United States v. Black

Summarized by:

  • Court: 9th Circuit Court of Appeals Archives
  • Area(s) of Law: Criminal Law
  • Date Filed: 10-23-2013
  • Case #: 11-10036; 11-10037, 11-10039; 11-10077
  • Judge(s)/Court Below: Circuit Judge Fisher for the Court; Circuit Judge Graber; Dissent by Circuit Judge Noonan
  • Full Text Opinion

To meet the high standard required to demonstrate outrageous government conduct, defendants must show that the facts underlying an arrest and prosecution are so extreme as “to violate fundamental fairness” or are “so grossly shocking as to violate the universal sense of justice.”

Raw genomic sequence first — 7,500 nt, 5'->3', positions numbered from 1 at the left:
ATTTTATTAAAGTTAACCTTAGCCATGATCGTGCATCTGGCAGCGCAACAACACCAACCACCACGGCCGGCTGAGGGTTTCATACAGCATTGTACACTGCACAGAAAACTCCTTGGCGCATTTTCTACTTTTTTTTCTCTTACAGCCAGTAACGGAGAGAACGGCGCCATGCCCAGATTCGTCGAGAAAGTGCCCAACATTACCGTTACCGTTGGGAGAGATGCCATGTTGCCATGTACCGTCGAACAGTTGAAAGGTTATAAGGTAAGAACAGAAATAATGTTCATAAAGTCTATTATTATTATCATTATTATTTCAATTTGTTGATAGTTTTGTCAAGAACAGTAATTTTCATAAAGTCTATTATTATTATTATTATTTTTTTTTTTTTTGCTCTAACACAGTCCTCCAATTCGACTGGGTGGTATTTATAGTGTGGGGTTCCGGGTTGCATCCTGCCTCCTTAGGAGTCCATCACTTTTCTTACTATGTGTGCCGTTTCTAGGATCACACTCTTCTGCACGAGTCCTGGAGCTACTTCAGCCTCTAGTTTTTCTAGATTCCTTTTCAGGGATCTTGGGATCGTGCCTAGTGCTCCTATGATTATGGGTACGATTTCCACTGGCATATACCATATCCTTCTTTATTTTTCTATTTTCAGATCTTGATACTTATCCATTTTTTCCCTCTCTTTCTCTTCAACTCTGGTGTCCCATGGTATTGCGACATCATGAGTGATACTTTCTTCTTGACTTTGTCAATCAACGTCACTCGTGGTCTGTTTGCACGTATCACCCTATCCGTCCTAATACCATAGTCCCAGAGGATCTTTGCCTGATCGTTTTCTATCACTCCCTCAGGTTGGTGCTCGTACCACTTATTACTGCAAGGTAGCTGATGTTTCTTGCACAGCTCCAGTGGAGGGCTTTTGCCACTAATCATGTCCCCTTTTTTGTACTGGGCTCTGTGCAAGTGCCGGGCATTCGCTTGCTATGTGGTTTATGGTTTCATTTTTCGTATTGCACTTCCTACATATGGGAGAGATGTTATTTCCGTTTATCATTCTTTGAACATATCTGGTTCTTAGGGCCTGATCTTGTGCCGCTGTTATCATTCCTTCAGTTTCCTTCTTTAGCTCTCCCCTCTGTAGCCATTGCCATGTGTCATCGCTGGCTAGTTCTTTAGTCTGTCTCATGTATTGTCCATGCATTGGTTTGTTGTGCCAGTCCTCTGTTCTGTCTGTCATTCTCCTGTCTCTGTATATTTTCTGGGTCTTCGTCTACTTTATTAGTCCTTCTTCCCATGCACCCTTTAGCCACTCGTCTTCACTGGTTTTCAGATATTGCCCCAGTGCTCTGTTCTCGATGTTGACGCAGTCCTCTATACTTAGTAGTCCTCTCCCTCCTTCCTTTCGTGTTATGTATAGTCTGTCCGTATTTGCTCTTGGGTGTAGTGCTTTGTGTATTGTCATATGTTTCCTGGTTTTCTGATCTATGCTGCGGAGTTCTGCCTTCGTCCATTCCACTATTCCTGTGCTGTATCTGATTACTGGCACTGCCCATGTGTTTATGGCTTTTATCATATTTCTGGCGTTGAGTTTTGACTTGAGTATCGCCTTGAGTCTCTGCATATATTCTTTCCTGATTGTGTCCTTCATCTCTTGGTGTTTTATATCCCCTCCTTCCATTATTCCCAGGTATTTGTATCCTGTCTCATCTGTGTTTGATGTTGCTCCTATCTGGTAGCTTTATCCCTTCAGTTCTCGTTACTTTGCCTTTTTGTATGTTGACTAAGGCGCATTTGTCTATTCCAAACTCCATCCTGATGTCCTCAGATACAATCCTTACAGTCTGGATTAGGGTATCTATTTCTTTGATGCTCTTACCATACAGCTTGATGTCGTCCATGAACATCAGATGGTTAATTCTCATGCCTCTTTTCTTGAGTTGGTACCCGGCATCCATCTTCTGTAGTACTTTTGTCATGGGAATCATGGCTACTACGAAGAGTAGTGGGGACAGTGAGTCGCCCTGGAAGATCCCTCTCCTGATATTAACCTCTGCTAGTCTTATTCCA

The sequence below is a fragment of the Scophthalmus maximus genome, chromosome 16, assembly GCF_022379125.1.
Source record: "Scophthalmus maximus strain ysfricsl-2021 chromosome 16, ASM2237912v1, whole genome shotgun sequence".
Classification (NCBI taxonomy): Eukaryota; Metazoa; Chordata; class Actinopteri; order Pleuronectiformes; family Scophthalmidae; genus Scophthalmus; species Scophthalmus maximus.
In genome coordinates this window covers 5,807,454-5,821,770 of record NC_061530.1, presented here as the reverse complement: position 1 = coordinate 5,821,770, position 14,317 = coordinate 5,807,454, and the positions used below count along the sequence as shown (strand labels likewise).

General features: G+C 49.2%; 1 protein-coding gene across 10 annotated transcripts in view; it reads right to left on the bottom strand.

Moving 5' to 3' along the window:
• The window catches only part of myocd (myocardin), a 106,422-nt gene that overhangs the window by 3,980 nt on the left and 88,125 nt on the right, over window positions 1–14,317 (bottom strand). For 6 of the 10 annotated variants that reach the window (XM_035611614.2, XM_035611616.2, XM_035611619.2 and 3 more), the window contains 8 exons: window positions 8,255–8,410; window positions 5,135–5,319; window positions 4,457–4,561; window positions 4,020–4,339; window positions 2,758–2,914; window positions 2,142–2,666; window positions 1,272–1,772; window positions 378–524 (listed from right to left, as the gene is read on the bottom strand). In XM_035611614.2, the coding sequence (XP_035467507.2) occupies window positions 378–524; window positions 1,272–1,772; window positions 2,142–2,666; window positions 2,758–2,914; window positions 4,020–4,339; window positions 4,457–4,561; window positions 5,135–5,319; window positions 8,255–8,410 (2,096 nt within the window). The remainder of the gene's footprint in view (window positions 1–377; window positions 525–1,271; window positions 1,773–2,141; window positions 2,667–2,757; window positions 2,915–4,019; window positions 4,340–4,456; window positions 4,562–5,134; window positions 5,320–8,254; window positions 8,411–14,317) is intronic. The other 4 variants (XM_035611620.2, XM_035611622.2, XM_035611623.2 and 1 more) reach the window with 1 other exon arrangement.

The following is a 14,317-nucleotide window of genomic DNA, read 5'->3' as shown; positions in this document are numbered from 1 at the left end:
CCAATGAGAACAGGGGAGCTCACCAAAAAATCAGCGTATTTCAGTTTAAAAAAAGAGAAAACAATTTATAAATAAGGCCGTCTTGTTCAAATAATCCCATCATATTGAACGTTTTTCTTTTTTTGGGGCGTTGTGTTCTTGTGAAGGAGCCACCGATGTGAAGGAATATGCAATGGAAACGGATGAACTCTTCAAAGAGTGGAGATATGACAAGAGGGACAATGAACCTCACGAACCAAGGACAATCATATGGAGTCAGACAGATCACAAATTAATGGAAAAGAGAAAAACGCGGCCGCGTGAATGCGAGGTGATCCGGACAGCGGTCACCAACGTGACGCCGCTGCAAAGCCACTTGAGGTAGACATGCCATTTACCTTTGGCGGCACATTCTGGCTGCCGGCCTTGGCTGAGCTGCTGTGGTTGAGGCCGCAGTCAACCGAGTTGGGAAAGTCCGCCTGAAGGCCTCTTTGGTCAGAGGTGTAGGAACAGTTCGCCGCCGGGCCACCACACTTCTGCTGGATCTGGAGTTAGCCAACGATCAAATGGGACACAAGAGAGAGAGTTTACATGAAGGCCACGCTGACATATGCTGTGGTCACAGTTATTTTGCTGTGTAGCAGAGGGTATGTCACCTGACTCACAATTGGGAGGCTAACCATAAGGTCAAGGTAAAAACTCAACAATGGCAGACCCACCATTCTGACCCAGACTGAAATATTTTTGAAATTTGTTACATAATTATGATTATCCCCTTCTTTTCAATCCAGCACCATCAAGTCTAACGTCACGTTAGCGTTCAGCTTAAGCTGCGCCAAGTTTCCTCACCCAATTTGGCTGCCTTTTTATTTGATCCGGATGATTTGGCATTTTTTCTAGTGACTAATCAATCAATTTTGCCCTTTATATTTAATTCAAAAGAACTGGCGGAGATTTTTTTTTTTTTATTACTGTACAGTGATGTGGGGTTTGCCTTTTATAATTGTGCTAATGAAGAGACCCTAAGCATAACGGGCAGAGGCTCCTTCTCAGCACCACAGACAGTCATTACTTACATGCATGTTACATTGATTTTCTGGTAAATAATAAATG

Cordae Black, Kemford Alexander, Angel Mahon, and Terrance Timmons (collectively, “Defendants”) were arrested as part of a reverse sting operation set up by the Bureau of Alcohol, Tobacco, Firearms and Explosives (“ATF”). An ATF undercover agent recruited Defendants to rob a fictional cocaine stash house, and they were arrested on their way to the house with armed weapons. At trial, Defendants moved to dismiss, arguing that the fake robbery was from outrageous government conduct. The district court denied the motions, concluding that on balance, the government acted reasonably and the conduct was not “so egregious as to shock the universal sense of justice.” Defendants contended that the government was guilty of sentencing entrapment because the fictional amount of cocaine ensured a mandatory minimum of ten years, but the district court was not persuaded. Subsequently, Defendants were “convicted of conspiracy to possess cocaine with intent to distribute and use of a firearm in furtherance of the drug trafficking offense.” On appeal, the Ninth Circuit looked at factors to determine whether the government’s conduct was outrageous. The panel first found that there was no individualized suspicion about Defendants’ criminal history. Also, although the government played a large role in creating the proposed crime, Defendants bragged about their past criminal behavior, which provided reasons that they would engage in such behavior again. Additionally, the panel found no significant government coercion because the government did not pressure Defendants to engage in the robbery. Ultimately, the panel held that the conduct was not “so grossly shocking and so outrageous as to violate the universal sense of justice.” The panel also held that the district court correctly rejected the sentencing entrapment arguments. AFFIRMED.

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